It has been covered by many artists over the years, including The Cheetah Girls, My Chemical Romance, a duet by Swedish singers Agnes Carlsson & Måns Zelmerlöw, and by popular teen star Miley Cyrus (aka Hannah Montana).

A spoof version of the song, called "All I Want For Christmas Is... Jews" was released on the internet this month by stand-up comedy troupe Hot Box...

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What to do and where to cut in '09

Now that the National-led Government is faced with a "global credit crunch" and the truly awful set of the country's books, there is an urgent need for Ministers to spend their summer holidays planning some decisive action when Parliament resumes in the New Year.

David Farrar at Kiwiblog has made an excellent post, looking at the worsening outlook, and the financial effects/possible options for big budget Government spending items like the "Cullen Fund", KiwiSaver, and Working for Families.

DPF suggests the Government consider suspending contributions to the Cullen Fund (which in the next few years will be borrowing $$$, so the Government doesn't borrow so much in a few decades time to fund Superannuation payments).

He also looks at the option of ditching the Government's Employee subsidy for KiwiSaver, while at the same time perhaps raising the maximum Employer contribution to 3%.

It is good to see a National supporter like DPF describing Liabour's Working for Families welfare scam as "another major spending commitment that falls into the category of unaffordable with hindsight", although he does stop short at calling for the scheme to be dumped in the short term (rather some "medium-term work on a better tax and welfare system that has less tax churn").

However one commenter on the above post ("JamesP") points out the problem with the current Labour-lite National Party direction under Key/English, who are continuing in a very similar direction to the previous Champagne Socialist agenda of Clark/Cullen...
Add National’s unwillingness to make any substantial spending cuts to that list. It is all very well pinning the blame for $10 billion+ / year of low quality spending on Labour but if you are going to continue spending and borrow massively to pay for it then you are to blame too.

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Saturday, 6 December 2008

Different Labour team, same dirty tricks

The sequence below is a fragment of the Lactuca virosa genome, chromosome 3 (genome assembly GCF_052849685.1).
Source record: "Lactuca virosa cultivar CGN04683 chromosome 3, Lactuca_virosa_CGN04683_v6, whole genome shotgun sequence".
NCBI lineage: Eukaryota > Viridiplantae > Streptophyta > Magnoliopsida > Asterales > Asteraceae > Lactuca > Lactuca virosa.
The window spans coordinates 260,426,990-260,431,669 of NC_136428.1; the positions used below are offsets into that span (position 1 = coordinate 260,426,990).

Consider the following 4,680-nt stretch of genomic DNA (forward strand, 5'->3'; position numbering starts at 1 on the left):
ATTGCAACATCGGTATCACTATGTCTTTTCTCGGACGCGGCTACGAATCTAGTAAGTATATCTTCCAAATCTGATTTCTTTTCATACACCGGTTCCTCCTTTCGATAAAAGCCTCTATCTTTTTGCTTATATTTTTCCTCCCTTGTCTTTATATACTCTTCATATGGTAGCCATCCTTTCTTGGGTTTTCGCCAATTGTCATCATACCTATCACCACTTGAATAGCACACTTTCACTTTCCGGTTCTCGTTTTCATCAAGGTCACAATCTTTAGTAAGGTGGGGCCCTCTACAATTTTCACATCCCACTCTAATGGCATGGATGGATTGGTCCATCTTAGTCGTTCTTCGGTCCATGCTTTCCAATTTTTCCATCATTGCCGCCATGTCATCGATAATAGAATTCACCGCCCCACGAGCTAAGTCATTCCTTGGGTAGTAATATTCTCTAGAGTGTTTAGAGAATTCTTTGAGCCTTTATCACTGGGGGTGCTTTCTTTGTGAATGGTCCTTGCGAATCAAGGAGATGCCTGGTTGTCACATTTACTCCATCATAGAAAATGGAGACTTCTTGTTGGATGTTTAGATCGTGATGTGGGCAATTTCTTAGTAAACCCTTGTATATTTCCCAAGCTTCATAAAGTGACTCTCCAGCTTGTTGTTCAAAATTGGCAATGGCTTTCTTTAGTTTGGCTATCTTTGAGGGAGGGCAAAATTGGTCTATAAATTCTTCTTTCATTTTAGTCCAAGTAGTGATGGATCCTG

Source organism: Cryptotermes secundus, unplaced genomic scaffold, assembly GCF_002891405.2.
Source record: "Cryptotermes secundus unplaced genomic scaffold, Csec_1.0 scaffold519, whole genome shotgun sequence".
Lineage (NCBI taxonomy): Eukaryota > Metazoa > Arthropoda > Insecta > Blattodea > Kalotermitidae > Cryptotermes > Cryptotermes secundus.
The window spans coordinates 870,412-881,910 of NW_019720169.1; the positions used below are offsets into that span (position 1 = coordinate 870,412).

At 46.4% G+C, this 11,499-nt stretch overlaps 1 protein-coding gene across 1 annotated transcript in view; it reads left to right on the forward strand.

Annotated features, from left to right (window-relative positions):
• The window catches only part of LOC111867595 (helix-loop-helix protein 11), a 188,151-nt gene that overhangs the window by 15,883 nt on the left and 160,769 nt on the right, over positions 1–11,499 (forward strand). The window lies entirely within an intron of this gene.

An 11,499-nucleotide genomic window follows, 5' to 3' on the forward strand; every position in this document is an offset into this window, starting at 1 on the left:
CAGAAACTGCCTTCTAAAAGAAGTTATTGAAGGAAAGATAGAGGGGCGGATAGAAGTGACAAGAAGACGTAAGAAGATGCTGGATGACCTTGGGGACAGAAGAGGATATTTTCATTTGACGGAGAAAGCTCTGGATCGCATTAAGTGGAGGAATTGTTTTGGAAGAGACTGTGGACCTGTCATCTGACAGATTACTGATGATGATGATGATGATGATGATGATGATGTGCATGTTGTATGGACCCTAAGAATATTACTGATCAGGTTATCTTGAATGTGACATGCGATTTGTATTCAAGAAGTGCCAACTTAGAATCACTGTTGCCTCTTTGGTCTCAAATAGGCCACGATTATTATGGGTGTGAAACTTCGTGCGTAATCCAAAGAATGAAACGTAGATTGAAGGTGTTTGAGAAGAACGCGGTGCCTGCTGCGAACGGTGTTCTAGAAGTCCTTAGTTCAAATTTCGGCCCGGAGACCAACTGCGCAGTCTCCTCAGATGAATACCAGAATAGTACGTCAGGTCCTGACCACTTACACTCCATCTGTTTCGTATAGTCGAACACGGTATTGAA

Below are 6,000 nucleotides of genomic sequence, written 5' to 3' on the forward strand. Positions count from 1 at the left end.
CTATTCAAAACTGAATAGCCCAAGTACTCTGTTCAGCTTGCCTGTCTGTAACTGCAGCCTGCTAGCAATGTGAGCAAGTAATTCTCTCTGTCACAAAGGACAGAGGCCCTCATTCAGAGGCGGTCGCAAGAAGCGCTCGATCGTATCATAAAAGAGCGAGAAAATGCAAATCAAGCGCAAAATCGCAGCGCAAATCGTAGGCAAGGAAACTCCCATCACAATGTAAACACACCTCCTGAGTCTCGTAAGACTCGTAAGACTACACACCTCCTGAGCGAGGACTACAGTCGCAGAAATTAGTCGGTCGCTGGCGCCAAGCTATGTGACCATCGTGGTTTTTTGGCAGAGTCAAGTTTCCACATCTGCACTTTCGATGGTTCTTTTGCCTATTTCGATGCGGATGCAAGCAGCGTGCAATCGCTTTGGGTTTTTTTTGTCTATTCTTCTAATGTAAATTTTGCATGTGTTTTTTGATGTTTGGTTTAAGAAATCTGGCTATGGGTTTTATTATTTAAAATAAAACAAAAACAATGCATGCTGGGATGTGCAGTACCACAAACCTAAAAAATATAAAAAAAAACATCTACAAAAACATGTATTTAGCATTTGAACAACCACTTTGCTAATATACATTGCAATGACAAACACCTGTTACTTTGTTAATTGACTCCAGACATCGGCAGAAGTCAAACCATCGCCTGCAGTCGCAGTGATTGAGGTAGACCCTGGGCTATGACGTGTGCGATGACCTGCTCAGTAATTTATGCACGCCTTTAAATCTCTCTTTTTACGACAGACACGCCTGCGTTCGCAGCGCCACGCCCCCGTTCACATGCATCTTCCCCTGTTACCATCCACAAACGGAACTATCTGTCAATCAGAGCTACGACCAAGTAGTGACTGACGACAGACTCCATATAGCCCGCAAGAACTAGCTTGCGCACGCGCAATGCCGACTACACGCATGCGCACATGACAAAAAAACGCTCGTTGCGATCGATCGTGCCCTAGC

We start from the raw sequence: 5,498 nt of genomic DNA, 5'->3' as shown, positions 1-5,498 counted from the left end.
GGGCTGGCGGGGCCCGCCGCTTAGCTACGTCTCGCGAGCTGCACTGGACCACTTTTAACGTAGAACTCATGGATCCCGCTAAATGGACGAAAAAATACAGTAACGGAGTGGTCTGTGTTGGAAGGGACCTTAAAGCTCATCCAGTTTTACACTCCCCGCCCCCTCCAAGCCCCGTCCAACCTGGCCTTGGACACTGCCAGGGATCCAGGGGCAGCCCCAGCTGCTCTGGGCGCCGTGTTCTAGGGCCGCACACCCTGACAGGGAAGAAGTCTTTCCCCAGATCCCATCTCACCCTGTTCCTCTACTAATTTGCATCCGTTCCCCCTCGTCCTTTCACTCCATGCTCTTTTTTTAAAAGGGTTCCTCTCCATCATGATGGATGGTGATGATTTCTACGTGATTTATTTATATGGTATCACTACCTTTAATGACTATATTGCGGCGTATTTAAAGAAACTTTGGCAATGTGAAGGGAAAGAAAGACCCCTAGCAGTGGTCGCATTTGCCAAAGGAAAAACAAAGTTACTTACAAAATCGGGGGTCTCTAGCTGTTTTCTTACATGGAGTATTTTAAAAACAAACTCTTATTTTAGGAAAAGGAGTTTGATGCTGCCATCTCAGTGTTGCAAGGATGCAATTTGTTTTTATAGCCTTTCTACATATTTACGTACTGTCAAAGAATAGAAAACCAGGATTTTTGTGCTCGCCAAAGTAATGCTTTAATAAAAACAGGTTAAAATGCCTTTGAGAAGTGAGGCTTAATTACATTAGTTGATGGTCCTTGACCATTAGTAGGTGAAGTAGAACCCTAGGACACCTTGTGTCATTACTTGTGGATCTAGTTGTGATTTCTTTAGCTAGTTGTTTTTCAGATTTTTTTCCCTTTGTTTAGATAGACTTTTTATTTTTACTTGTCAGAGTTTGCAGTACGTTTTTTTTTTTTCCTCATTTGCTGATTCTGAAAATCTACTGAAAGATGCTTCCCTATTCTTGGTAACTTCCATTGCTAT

As many bloggers and commentators have noted this week, the requirements of the "Pre-Election Economic and Fiscal Update" weren't enough to force the recently-deleted Labour regime to tell the truth when it came to the Government's books.

The Fiscal Responsibility Act was introduced following the 1990 election by then Minister of Finance, Ruth Richardson. The previous Labour Party had campaigned on the lie that they had balanced the books... which couldn't have been further from the truth, as the National Party found out once took over.

National discovered the BNZ required a massive Government bailout to survive, and the Crown accounts revealed rapidly increasing deficits, rising to over $5 billion if nothing changed.

Ruth Richardson decided that never again should an incoming Government be put in the position National found itself in in 1990, when it was forced to break election promises in an effort to save the country from spiralling out of control.

Recently elected Labour Party leader Phil Goff told the media this week that National had "inherited a healthy set of books, and it should not be squandered."

Huh? In what sense is the fact that the Government's operating balance has plunged $3.5 billion into the red "a healthy set of books"?? The Treasury revelation was a turnaround from a forecast surplus in October of $1.5 billion. That's a difference of $5 billion.

The multi-billion dollar ACC landmine hidden by Liarbour (Michael Cullen and Maryan Street certainly knew about the impending black hole). It's unlikely to be the last booby trap left by the last administration. How ironic that they tried to campaign this year on "Trust"!?

New Zealanders are already bracing themselves for a bumpy ride over the next year or two, and some tougher times.

However they can at least thank their lucky stars that Labour didn't get the chance to unleash its "December mini budget" on the country. That would have seen the instant cancellation and wind-back of all promised tax cuts, along with increases to both personal tax and GST, and a raft of new taxes.

Unfortunately, National's centrist leaders and ministers don't have the balls to do what the country really needs. As a perceptive commentator at No Minster notes, the Government needs to take the bull by the horns and get rid of all the wasteful crap and increased spending overseen by Labour over the last 9 years.

The socialist gravy train known as "Working for Families" should be dumped straight away (and partly replaced by larger tax cuts). The State should get its inefficient fingers out of ACC, Health, and Education.

Slashing red tape and bureaucracy would save the country billions of dollars, and bring great efficiencies for businesses and individuals.

Yes the voters of New Zealand have received their long-awaited "Change of Government", but they need to see a bold, principled and genuine "Government of Change" if Aotearoa is to become a nation of true innovation and growth.